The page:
Former Miss America and mom of two, Gretchen Carlson, announces the pageant will no longer judge women's looks.
When we think of Miss America, we think of heels, tiara and swimsuits, but the women who've recently taken over leadership of the organization are redefining that image.
Speaking on "Good Morning America" Tuesday morning, former Miss America and current chairperson of the organization, Gretchen Carlson, announced the end of the swimsuit competition, something contestants told her they didn't want to do.
"We're not going to judge you on your appearance because we are interested in what makes you you," she said, noting that Miss America will now be inclusive to women of "all shapes and sizes."
The decision marks a seachange in the organization that is now being lead by a trio of former Miss Americas (Regina Hopper and Marjorie Vincent-Trip were recently appointed as president and CEO, and chair of the Board of Trustees of the Miss America Foundation, respectively) after previous leaders in the organization resigned amid controversy in late 2017.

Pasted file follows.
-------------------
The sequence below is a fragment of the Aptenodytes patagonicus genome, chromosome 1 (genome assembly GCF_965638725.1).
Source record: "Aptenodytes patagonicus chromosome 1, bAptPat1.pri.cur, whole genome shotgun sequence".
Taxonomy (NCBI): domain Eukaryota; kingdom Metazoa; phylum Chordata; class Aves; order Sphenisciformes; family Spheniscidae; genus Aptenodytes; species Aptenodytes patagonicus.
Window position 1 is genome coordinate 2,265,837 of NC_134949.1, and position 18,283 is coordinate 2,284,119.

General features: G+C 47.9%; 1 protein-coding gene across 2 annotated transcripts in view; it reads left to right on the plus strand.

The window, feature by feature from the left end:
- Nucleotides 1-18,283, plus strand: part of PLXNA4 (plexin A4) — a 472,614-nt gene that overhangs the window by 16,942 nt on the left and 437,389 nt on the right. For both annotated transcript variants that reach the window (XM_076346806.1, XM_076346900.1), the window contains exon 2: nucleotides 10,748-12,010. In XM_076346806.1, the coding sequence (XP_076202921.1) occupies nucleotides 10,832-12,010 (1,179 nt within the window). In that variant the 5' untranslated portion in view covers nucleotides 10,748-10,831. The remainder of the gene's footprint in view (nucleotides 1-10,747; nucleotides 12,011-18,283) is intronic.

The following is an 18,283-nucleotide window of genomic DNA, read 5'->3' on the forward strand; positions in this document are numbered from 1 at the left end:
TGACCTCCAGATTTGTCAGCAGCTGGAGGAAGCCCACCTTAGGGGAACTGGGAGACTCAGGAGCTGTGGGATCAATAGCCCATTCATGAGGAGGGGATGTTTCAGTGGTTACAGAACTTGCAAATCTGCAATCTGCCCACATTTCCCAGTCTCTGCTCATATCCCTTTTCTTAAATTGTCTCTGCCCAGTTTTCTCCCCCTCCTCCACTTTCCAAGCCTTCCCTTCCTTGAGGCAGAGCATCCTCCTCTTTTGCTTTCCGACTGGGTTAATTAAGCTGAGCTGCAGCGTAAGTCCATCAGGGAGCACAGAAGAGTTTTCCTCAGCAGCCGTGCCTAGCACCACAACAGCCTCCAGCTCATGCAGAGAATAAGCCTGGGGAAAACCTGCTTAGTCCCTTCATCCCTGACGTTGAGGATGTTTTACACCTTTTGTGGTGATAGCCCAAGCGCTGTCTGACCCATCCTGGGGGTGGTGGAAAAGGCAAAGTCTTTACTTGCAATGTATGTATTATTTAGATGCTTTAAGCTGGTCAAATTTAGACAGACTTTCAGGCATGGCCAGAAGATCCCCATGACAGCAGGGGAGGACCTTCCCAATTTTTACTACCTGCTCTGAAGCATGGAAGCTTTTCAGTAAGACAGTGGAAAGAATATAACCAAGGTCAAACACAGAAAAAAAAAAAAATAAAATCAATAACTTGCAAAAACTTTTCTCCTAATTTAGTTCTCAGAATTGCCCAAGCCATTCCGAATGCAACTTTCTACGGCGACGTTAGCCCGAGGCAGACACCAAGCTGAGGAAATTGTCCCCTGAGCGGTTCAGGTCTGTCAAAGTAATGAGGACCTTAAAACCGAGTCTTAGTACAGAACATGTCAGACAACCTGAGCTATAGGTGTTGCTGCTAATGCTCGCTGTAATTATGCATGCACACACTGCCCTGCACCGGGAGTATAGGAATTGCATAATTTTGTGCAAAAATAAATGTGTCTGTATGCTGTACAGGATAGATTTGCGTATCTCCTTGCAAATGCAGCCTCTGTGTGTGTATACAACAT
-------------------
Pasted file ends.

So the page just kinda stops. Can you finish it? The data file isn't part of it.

After two unnamed sources provided HuffPost with years of internal emails from the Miss America Organization, change was needed at the top, as it was revealed that former leadership disparaged former Miss America contestants, mocking their looks, weight, intelligence and past sex lives.
Under the new guard, the swimsuit competition is scrapped, replaced with a Q&A session "where [a contestant] will highlight her achievements and goals in life and how she will use her talents, passion, and ambition to perform the job of Miss America," the organization said in a statement.
"We want more young women to see this program as a platform upon which they can advance their desire to make a real difference and to provide them with the necessary skills and resources for them to succeed in any career path they choose," says Regina Hopper.
The first no-swimsuit Miss America competition will be broadcast September 9. Carlson isn't worried ditching the bikinis will be bad for ratings. She says more viewers tune in for the talent competitions than the swimsuit segment.
Carlson said she is not worried ratings for the nationally televised broadcast might suffer because of the elimination of swimsuits. She said that the swimsuit portion is not the highest rated section of the broadcast and that viewers seem to be more interested in the talent competition.